(Courtesy: The internet)
A MD-82 aircraft operated by Spanair from Madrid-Barajas (MAD) to Gran Canaria (LPA) was destroyed when it crashed on take-off at MAD, killing 154 occupants, including all six crew members, and seriously injuring 18. The estimated departure time of the flight was 13:00. The aircraft was authorized to start-up at 13:06:15. It taxied to runway 36L. The flaps were extended to 11° for take-off. The aircraft was cleared for takeoff at 13:24:57. The crew informed the ATC at 13:26:27 that they had a problem and that they had to exit the runway. At 13:33:12, they communicated that they were returning to the stand.
The crew had detected an overheating Ram Air Temperature (RAT) probe. The aircraft returned to the apron. The maintenance confirmed the malfunction described, checked the RAT probe heating section of the Minimum Equipment List (MEL) and opened the electrical circuit breaker that connected the heating element. Once complete, it was proposed and accepted that the aircraft be dispatched. The aircraft was topped off with 1080 liters of kerosene and at 14:08:01 it was cleared for engine start-up and to taxi to runway 36L for takeoff.
The crew continued with the tasks to prepare the airplane for the flight. The conversations on the cockpit voice recorder revealed certain expressions corresponding to the before engine start checklists, the normal start list, the after start checklist and the taxi checklist. On the final taxi segment the crew concluded its checks with the takeoff imminent checklist. At 14:23:14, the aircraft was cleared for take-off from runway 36L. Along with the clearance, the control tower informed the aircraft that the wind was from 210° at 5 knots.
At 14:23:19, the crew released the brakes for takeoff. Engine power had been increased a few seconds earlier and at 14:23:28 its value was 1.4 EPR. Power continued to increase to a maximum value of 1.95 EPR during the aircraft’s ground run. The CVR recording shows the crew calling out "V1" at 14:24:06, at which time the DFDR recorded a value of 147 knots for calibrated airspeed (CAS), and "rotate" at 14:24:08, at a recorded CAS of 154 knots. The DFDR recorded the signal change from ground mode to air mode from the nose gear strut ground sensor. The stall warning stick shaker was activated at 14:24:14 and on three occasions the stall horn and synthetic voice sounded in the cockpit: "[horn] stall, [horn] stall, [horn] stall". Impact with the ground took place at 14:24:23.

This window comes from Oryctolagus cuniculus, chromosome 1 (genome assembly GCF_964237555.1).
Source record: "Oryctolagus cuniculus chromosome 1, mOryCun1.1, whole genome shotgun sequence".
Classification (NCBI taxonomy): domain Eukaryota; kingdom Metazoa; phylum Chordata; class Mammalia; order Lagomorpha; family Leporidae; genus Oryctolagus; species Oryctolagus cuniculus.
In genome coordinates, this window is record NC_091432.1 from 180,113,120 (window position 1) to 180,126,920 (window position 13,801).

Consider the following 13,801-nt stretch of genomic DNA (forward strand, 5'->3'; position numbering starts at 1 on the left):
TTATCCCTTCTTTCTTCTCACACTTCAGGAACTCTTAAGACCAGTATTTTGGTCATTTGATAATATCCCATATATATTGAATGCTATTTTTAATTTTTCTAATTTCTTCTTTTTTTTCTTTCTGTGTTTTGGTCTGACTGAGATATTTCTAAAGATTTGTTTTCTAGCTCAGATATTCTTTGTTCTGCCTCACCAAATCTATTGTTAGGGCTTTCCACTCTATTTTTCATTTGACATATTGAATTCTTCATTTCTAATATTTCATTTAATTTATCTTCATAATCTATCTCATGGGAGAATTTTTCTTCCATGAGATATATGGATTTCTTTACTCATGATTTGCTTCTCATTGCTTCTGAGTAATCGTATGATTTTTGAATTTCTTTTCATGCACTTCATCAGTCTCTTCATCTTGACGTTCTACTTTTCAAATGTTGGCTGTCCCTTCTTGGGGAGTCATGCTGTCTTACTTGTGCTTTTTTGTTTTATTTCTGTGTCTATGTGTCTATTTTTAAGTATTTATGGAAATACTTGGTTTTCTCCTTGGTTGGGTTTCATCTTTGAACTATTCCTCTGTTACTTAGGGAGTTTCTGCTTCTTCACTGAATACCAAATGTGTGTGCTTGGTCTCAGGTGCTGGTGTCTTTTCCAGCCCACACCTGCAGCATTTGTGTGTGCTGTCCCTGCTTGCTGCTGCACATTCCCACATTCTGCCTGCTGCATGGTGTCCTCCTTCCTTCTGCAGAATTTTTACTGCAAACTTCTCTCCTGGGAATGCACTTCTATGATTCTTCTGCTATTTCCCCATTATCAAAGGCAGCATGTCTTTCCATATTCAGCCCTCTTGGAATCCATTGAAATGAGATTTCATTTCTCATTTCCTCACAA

During the entire takeoff run until the end of the CVR recording, no noises were recorded involving the takeoff warning system (TOWS) advising of an inadequate takeoff configuration. During the entire period from engine start-up while at parking stand R11 to the end of the DFDR recording, the values for the two flap position sensors situated on the wings were 0°.
The length of the takeoff run was approximately 1950 m. Once airborne, the aircraft rose to an altitude of 40 feet above the ground before it descended and impacted the ground. During its trajectory in the air, the aircraft took on a slight left roll attitude. The crew momentarily retarded the engine throttles, increased the pitch angle and did not correct for the left roll angle. The left roll was followed by a fast 20° roll to the right, another slight roll to the left and another abrupt roll to the right of 32°. The maximum pitch angle recorded during this process was 18°.
The aircraft’s tailcone was the first part to impact the ground, almost simultaneously with the right wing tip and the right engine cowlings. The marks from these impacts were found on the right side of the runway strip as seen from the direction of the takeoff, at a distance of 60 m, measured perpendicular to the runway centerline, and 3207.5 m away from the threshold, measured in the direction of the runway. The aircraft then traveled across the ground an additional 448 m until it reached the side of the runway strip, tracing out an almost linear path at a 16° angle with the runway. It lost contact with the ground after reaching an embankment/drop-off beyond the strip, with the marks resuming 150 m away, on the airport perimeter road, whose elevation is 5.50 m lower than the runway strip. The aircraft continued moving along this irregular terrain until it reached the bed of the Vega stream, by which point the main structure was already in an advanced state of disintegration. It is here that it caught on fire. The distance from the initial impact site on the ground to the farthest point where the wreckage was found was 1093m.